Braintree officials on Tuesday approved a scaled-down security plan for six months after the restaurant and arcade opened and following Police Chief Paul Frazier's decision with company management to significantly reduce the number of detail hours worked throughout the week.
The security review was prompted by a condition built into Dave & Buster's amusement license, , that required the police chief to examine the detail staffing and the Board of License Commissioners to take action, Town Solicitor Carolyn Murray said.
Dave & Buster's officials requested that details be reduced because of what they said will be a slow-down over the summer. General Manager Derek Robinson said that the establishment has already experienced lower sales and guest counts since daylight savings began. A typical Saturday guest count in the winter, for instance, is 3,500, compared to 1,600 more recently, Robinson said.
"We felt the amount of details at the time wasn't necessary through the summer," he said.
Off-duty police officers crowded into a room on the lower level of prior to the 4-1 vote, demonstrating support for a more thorough review of the plan and arguing that Frazier's reliance on statistics to show that security can be reduced during the summer period was faulty. They also criticized the chief's decision to lower detail levels without consulting enough police officers and for enacting the changes before the board held its own review.
The new detail schedule, which was for the most part implemented prior to Tuesday's meeting, eliminates police officers on Mondays, Tuesdays, Thursdays and Sundays, and also reduces hours on Friday and Saturday nights. Available hours for Braintree officers – paid for by Dave & Buster's – has been trimmed from 92 to 36.
"There is no doubt in my mind that this is not a money grab," said Detective Brian Cohoon, president of the local police union. "This is not about that. There is a public safety need down there."
Cohoon and other officers argued that the reason why there have not been too many calls from Dave & Buster's for police incidents is because the officers working details normally take care of the problems themselves. As part of his decision to reduce hours, Frazier pointed out that just four-tenths of 1 percent of town-wide calls for service since Dave & Buster's opened in December came from the restaurant.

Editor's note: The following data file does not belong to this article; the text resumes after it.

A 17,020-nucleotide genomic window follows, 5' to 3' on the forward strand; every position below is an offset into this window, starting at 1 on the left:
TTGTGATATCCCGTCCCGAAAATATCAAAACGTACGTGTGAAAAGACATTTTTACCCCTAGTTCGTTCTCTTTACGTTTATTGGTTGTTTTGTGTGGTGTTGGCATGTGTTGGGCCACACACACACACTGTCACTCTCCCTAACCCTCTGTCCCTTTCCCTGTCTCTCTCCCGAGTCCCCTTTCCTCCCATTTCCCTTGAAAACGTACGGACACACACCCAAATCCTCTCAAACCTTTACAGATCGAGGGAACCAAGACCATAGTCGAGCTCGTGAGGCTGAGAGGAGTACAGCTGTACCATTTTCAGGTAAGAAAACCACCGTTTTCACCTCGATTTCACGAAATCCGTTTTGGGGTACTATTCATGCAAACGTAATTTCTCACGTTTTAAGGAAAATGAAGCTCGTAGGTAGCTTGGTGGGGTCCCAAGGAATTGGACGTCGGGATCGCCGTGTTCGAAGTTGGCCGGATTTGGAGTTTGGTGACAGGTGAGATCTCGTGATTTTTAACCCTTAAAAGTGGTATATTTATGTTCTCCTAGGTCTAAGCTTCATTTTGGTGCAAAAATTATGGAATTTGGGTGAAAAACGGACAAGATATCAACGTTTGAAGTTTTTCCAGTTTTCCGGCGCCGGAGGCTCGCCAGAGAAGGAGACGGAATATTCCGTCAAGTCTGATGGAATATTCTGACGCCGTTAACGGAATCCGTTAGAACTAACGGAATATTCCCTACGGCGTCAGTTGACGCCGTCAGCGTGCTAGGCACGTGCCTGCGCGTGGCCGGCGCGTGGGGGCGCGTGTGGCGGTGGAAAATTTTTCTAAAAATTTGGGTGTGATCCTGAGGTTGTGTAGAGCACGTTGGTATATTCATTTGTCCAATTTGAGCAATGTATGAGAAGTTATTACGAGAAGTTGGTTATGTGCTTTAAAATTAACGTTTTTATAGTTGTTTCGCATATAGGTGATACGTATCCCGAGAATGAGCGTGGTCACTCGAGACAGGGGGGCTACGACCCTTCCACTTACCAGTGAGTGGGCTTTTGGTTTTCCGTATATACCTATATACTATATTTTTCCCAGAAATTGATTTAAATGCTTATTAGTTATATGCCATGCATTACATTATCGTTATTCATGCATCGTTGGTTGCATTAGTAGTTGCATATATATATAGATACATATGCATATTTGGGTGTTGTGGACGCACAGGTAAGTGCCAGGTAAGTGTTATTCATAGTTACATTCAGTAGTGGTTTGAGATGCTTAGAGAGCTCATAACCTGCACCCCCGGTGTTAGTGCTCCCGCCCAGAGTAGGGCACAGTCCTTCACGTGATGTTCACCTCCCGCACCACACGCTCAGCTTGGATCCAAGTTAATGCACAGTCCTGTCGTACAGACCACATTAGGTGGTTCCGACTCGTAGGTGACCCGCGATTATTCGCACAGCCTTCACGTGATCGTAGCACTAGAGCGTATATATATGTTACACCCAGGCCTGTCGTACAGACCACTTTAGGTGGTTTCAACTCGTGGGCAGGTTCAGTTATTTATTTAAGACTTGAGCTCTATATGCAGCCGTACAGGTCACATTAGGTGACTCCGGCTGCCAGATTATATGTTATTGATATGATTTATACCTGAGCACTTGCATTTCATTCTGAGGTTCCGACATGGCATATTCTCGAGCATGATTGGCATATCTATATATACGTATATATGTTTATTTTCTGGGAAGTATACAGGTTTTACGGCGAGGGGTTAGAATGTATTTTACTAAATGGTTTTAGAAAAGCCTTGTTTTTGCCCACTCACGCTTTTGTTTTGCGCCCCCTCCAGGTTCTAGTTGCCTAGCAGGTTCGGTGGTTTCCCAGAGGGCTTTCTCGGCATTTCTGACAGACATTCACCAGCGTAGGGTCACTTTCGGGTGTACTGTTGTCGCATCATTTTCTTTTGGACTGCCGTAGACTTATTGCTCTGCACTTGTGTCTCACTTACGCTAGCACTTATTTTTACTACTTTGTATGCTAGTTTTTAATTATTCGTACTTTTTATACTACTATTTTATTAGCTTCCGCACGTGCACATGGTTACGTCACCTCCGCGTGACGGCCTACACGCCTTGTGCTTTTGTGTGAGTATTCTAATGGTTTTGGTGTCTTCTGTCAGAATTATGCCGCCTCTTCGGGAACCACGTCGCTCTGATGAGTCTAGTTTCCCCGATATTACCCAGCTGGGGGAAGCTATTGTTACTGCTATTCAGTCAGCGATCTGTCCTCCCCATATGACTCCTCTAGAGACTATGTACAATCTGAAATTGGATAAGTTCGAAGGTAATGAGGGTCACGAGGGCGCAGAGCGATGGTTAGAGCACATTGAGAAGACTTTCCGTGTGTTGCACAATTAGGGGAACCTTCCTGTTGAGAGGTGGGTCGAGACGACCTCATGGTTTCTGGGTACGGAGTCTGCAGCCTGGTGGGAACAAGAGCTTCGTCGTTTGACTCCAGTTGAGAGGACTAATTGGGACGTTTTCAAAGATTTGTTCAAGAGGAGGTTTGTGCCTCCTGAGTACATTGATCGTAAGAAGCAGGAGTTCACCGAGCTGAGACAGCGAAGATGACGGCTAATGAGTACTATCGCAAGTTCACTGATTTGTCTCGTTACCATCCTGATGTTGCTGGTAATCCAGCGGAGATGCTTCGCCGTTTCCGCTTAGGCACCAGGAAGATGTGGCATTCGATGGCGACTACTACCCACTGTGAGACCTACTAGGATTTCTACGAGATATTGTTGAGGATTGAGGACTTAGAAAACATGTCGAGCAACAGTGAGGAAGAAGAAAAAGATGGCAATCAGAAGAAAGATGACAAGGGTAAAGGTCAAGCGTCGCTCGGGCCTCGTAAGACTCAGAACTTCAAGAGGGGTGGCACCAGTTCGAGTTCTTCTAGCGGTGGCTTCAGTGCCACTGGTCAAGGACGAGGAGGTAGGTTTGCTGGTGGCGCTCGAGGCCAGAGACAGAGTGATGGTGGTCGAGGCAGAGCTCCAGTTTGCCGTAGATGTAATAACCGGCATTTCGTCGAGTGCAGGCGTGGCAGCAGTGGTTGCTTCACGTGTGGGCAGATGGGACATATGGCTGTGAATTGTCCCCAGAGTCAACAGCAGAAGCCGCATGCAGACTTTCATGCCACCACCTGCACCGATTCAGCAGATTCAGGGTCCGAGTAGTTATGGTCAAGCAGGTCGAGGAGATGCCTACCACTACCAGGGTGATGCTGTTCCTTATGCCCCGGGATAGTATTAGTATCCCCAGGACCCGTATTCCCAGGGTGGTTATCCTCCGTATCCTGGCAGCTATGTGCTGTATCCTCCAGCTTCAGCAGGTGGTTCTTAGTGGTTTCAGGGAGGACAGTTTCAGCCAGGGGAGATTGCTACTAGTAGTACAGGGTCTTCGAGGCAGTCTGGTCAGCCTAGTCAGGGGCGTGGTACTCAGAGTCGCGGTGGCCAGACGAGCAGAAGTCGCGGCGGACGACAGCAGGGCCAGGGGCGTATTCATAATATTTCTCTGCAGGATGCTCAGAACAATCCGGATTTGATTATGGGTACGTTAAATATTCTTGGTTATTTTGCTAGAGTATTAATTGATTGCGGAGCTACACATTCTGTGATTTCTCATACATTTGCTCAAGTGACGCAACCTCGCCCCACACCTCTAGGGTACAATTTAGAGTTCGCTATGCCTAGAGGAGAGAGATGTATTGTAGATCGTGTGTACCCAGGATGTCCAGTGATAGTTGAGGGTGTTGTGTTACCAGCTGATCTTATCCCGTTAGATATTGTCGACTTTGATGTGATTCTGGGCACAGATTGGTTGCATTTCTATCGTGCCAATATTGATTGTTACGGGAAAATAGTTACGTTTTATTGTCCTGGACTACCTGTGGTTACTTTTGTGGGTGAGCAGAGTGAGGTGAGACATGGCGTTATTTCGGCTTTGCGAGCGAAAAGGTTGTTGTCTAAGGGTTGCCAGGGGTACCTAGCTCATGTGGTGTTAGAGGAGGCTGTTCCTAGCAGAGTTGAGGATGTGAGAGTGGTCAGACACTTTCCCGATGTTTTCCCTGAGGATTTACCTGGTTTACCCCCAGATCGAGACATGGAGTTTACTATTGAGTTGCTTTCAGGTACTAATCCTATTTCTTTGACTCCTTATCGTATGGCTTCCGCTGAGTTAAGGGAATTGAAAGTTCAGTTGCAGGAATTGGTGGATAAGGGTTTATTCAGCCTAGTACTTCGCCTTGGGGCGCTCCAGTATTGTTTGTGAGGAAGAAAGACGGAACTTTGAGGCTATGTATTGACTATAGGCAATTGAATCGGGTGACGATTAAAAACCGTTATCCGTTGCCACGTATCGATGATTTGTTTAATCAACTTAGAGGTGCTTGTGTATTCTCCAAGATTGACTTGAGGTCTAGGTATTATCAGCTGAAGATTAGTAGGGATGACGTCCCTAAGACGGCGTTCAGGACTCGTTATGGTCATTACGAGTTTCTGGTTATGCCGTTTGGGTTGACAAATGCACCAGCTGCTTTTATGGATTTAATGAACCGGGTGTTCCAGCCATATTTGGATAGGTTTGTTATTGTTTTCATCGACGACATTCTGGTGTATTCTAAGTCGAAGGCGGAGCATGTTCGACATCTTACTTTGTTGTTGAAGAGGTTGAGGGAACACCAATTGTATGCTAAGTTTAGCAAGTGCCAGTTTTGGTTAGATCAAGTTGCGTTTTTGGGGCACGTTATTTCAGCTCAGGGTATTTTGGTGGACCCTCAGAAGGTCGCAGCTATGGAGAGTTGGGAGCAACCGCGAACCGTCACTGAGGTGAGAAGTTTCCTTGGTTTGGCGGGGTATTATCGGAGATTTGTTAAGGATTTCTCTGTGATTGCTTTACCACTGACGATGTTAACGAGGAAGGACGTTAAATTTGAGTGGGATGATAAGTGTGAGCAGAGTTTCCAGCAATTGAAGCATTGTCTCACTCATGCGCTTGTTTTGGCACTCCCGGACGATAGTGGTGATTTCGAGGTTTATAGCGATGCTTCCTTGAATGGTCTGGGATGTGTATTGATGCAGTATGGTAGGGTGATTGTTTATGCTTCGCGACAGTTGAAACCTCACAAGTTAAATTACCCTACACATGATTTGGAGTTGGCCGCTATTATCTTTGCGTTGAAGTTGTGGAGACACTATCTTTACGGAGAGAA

Frazier similarly disputed concerns from Granite Park Association residents – as presented in a letter read by District 1 Councilor Charles Kokoros – by saying that there were only two additional service calls to the neighborhood during the last six months compared to the same period in 2011.
But the town will not have a clear sense of the impact of Dave & Buster's on public safety if it changes its security plan halfway through the year, officer Brian Eng said. Officials will take another look at the plan in December when the establishment's licenses come up for annual review.
Board member Russell Forsberg urged his colleagues to table the matter to allow for a more comprehensive examination, but his motion was not seconded.
Chair Joe Powers said that there remains opportunities after the board's vote for police officers to consult with the chief and Dave & Buster's, and Solicitor Murray made note that the approved plan is a minimum force and can be increased without a further vote of the board by consultation between the police chief and company management.
"At the end of the day, the safety of our officers and the public is paramount," Cohoon said. "This decision is bigger than one person and one person is making it. It's an unsafe decision."